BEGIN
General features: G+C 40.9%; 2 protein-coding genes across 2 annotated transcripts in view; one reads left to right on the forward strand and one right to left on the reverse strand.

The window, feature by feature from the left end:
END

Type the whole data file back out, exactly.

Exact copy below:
General features: G+C 40.9%; 2 protein-coding genes across 2 annotated transcripts in view; one reads left to right on the forward strand and one right to left on the reverse strand.

The window, feature by feature from the left end: